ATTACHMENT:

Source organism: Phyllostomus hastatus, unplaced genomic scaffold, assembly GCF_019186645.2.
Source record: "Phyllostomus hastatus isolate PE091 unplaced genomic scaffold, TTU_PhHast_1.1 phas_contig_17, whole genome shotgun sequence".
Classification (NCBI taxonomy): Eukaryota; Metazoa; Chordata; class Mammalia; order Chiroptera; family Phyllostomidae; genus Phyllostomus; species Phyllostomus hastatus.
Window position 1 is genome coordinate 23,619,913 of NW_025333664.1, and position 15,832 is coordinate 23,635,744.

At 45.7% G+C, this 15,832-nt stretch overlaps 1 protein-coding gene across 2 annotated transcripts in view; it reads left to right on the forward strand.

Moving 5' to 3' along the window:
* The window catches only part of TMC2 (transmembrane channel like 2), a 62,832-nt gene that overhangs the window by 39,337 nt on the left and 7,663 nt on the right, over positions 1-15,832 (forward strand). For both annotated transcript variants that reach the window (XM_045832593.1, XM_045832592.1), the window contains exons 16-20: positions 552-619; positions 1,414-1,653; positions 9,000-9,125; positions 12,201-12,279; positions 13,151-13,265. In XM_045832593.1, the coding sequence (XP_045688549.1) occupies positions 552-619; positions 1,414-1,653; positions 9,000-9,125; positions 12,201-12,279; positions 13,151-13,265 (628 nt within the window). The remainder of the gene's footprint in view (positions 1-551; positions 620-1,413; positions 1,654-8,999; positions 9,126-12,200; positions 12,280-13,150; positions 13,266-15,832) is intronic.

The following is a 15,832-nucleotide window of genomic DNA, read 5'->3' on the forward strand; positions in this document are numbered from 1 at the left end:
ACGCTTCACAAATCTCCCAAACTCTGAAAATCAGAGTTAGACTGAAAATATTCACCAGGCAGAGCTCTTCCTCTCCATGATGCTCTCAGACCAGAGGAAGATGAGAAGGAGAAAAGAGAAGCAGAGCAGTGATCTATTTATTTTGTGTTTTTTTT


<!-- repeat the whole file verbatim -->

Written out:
Source organism: Phyllostomus hastatus, unplaced genomic scaffold, assembly GCF_019186645.2.
Source record: "Phyllostomus hastatus isolate PE091 unplaced genomic scaffold, TTU_PhHast_1.1 phas_contig_17, whole genome shotgun sequence".
Classification (NCBI taxonomy): Eukaryota; Metazoa; Chordata; class Mammalia; order Chiroptera; family Phyllostomidae; genus Phyllostomus; species Phyllostomus hastatus.
Window position 1 is genome coordinate 23,619,913 of NW_025333664.1, and position 15,832 is coordinate 23,635,744.

At 45.7% G+C, this 15,832-nt stretch overlaps 1 protein-coding gene across 2 annotated transcripts in view; it reads left to right on the forward strand.

Moving 5' to 3' along the window:
* The window catches only part of TMC2 (transmembrane channel like 2), a 62,832-nt gene that overhangs the window by 39,337 nt on the left and 7,663 nt on the right, over positions 1-15,832 (forward strand). For both annotated transcript variants that reach the window (XM_045832593.1, XM_045832592.1), the window contains exons 16-20: positions 552-619; positions 1,414-1,653; positions 9,000-9,125; positions 12,201-12,279; positions 13,151-13,265. In XM_045832593.1, the coding sequence (XP_045688549.1) occupies positions 552-619; positions 1,414-1,653; positions 9,000-9,125; positions 12,201-12,279; positions 13,151-13,265 (628 nt within the window). The remainder of the gene's footprint in view (positions 1-551; positions 620-1,413; positions 1,654-8,999; positions 9,126-12,200; positions 12,280-13,150; positions 13,266-15,832) is intronic.

The following is a 15,832-nucleotide window of genomic DNA, read 5'->3' on the forward strand; positions in this document are numbered from 1 at the left end:
ACGCTTCACAAATCTCCCAAACTCTGAAAATCAGAGTTAGACTGAAAATATTCACCAGGCAGAGCTCTTCCTCTCCATGATGCTCTCAGACCAGAGGAAGATGAGAAGGAGAAAAGAGAAGCAGAGCAGTGATCTATTTATTTTGTGTTTTTTTT